In Argentina there is anger and the hunt is on for scapegoats. Many are accusing the “government of killing those sailors”. Without the full facts, it is impossible to know if this was just an accident caused by severe weather, bad luck or a chain of events aggravated by the poor material state of the vessel. Everyone should remember that all submarine operations carry an inherent risk and things can go wrong quickly.

A navy with an unhappy recent history

The Argentine navy, plagued by underfunding has suffered a series of mishaps in recent years, although until the San Juan, none had caused loss life. In April 2007 the icebreaker ARA Almirante Irízar suffered a major fire at sea which required the entire crew to be evacuated. The vessel was eventually towed home but funding issues delayed her rebuild and she only put to sea again in 2017. In 2012 sail training ship ARA Libertad was impounded for 10 weeks in Ghana due to unpaid Argentine government debts. Inactive since 2004 the Argentine-built Type 42 destroyer Santísima Trinidad capsized at her moorings in 2013 after an internal valve failed. She has now been re-floated and will be converted to “a museum dedicated to the 1982 war”. In June 2014, sister of the San Juan, Santa Cruz ran aground near Buenos Aires while on her way to be refitted. During June 2016 ARA Esporta dragged her anchor and collided with a merchant ship in Puerto Belgrano. In June 2017 the destroyer La Argentina rammed a pier at Punta Alta Naval Base, badly damaging her bow and then suffered a fire during welding work to repair the ship.

Every navy has discovered, maintaining a credible and safe fleet requires a complex logistics tail and training organisation to keep equipment at people at peak efficiency. Submarine construction, maintenance and training are especially demanding and there are few corners that can be cut without boats becoming a liability.

Accidents are by no means unique to the Argentine navy, the mighty US Pacific fleet has suffered a series of recent fatal catastrophes, primarily due to operational demands being prioritised above training. The RN has also had incidents of its own, although mercifully has not lost a submarine at sea since HMS Affray sank in April 1951 with the loss of 57 lives, probably due to a snorkel problem.

As the international response has demonstrated, despite being adversaries at times, submariners of all nations have common cause with others in peril under the sea. Let us also hope the considerable British contribution to the rescue effort can be a stepping stone towards improving relations with Argentina. May the 44 on eternal patrol rest in peace and the bereaved families someday find closure.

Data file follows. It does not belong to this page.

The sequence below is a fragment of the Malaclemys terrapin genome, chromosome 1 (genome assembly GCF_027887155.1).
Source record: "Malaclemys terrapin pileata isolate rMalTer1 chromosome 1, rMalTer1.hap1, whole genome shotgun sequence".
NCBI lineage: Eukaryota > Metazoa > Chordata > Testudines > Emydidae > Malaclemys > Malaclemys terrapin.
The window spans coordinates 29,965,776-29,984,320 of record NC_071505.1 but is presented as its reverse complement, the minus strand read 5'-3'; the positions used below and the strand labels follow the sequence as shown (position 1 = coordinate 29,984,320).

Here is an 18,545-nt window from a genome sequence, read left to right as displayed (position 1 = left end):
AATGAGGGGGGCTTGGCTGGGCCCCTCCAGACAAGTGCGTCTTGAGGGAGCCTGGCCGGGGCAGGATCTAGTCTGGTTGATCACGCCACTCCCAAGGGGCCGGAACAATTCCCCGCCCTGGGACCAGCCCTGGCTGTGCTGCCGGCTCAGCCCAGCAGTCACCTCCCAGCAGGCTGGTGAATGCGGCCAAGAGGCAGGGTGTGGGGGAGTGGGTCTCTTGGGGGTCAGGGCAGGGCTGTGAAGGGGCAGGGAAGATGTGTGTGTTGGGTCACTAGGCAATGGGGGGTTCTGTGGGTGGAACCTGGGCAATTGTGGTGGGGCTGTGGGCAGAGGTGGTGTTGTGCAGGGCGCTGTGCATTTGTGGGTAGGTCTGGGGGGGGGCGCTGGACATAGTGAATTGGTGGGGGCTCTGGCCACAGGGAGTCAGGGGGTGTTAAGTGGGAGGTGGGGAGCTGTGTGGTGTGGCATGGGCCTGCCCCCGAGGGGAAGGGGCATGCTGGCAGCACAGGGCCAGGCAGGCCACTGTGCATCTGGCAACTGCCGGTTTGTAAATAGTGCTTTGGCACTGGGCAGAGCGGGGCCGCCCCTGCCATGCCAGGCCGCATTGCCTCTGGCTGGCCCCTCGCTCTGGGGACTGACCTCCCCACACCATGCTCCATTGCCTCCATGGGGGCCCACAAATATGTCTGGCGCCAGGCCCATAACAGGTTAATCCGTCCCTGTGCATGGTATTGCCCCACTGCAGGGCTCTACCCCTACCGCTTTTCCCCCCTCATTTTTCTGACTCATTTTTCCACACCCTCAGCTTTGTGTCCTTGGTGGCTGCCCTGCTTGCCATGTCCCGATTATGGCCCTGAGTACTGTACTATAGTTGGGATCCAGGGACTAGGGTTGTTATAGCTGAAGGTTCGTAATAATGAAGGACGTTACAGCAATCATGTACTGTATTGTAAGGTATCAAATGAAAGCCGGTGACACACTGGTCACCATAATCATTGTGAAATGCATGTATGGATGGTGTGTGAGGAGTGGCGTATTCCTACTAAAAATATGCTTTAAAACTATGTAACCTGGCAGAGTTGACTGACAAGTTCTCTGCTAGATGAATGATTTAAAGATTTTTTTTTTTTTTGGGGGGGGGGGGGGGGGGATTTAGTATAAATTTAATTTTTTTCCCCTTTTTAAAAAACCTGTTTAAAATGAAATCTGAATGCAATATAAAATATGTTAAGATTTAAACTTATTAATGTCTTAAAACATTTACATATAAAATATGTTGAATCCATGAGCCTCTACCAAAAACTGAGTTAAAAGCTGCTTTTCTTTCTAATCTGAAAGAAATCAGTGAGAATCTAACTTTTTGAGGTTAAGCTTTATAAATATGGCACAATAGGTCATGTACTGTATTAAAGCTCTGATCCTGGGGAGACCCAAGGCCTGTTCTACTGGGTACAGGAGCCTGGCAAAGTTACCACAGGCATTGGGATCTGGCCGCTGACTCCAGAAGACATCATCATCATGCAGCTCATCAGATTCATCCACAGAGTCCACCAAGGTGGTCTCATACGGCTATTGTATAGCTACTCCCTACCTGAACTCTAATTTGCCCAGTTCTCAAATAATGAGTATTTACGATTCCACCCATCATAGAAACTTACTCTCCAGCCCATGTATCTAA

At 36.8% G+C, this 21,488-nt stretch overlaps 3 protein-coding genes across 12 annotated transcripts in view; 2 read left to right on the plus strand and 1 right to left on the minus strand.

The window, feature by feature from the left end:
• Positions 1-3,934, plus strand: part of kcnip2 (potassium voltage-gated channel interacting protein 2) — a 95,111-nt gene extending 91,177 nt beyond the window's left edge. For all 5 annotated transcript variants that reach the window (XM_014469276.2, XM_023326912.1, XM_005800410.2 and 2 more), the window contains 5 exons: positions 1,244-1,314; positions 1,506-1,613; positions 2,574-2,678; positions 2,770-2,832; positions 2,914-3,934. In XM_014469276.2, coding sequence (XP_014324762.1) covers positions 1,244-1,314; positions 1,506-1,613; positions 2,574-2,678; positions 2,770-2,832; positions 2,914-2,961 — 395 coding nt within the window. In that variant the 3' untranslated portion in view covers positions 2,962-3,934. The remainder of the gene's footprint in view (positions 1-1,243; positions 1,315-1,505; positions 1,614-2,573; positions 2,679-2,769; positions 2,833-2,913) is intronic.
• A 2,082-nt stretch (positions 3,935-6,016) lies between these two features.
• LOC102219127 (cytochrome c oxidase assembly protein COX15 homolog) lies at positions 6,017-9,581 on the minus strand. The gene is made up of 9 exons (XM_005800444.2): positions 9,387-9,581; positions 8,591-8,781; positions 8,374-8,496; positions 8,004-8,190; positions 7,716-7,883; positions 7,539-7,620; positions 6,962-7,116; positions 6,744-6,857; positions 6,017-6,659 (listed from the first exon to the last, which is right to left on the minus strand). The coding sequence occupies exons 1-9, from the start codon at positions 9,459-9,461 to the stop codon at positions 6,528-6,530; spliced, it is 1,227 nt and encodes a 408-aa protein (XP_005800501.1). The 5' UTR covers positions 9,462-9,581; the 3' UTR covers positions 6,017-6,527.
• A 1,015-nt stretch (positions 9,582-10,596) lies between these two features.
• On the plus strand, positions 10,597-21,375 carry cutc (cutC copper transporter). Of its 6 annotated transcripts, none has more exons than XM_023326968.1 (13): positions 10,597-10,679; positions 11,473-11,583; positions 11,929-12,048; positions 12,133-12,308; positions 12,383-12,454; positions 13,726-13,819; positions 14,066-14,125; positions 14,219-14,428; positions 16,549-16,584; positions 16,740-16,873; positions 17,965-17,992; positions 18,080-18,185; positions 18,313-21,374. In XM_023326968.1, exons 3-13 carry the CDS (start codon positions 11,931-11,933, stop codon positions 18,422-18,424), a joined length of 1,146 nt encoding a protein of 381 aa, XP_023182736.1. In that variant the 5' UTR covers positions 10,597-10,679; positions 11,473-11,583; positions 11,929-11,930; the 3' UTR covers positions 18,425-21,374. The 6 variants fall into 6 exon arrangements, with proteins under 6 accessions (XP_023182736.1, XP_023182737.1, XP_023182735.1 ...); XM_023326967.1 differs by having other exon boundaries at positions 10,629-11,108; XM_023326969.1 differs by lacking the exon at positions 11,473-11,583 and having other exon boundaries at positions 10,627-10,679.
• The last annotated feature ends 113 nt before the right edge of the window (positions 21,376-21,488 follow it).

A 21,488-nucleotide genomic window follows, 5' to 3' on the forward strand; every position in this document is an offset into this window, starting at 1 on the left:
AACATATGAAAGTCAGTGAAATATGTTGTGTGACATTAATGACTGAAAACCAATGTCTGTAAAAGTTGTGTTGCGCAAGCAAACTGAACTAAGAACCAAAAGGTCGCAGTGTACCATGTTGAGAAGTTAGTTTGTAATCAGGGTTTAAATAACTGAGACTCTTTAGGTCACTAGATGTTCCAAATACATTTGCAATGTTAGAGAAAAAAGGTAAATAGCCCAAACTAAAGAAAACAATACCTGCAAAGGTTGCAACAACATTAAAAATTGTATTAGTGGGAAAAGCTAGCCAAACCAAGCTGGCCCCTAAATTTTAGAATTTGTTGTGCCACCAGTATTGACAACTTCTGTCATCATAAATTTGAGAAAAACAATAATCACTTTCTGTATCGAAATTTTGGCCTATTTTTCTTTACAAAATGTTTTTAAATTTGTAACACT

from Save the Royal Navy

Has the time come to the move the cost of Trident replacement out of the MoD budget?

On July 29th 2010 the then Chancellor, George Osborne, announced that the MoD would have to fund the capital costs of replacing the Vanguard class submarines (Successor) from within its own core equipment procurement budget, instead of from the Treasury Reserve as had been expected. Defence Minister at the time, Liam Fox argued strongly that funding Successor from within the MoD would be hugely damaging to the rest of defence. He lost his argument with Osborne, but time has proved him right about the consequences.

The annual running costs of the UK nuclear deterrent have always been part of the MoD budget. The sources of funding for Trident has always been contentious. Maintaining Continuous At Sea Deterrent (CASD) has been both a blessing and a curse for the Navy. While a top government priority and a prestigious responsibility, the running costs were moved from the MoD to the Navy’s budget in the 1981 Defence Review. This has inevitably has impacted directly on funding for other naval programs and a major contributing factor in hollowing out the navy.

Trident is widely perceived as a ‘political’ weapon, a national instrument and there is a strong case that it should sit outside a single service budget. It is also disproportionate to allocate the vast capital cost of the successor project to one of the smaller government departments. (In real terms, the MoD’s budget has approximately halved since the original Trident project of the early 1990s). Precedent exists for this arrangement. HS2 and Crossrail are also large long-term projects and they are funded from the Treasury budget, rather than by the Department of Transport.

The spending on the Successor project will peak in the next 5 years and will severely constrain MoD cash flow. The most challenging issue is the cost fluctuations or overspends which could force the MoD to find additional savings on an annual basis. The costs of building the Dreadnought submarines are likely to flex and alter considerably, year-on-year. The program would be better-managed holistically within a 30-year envelope, rather than under in-year budgetary frameworks which means that every other part of the MoD budget will suffer.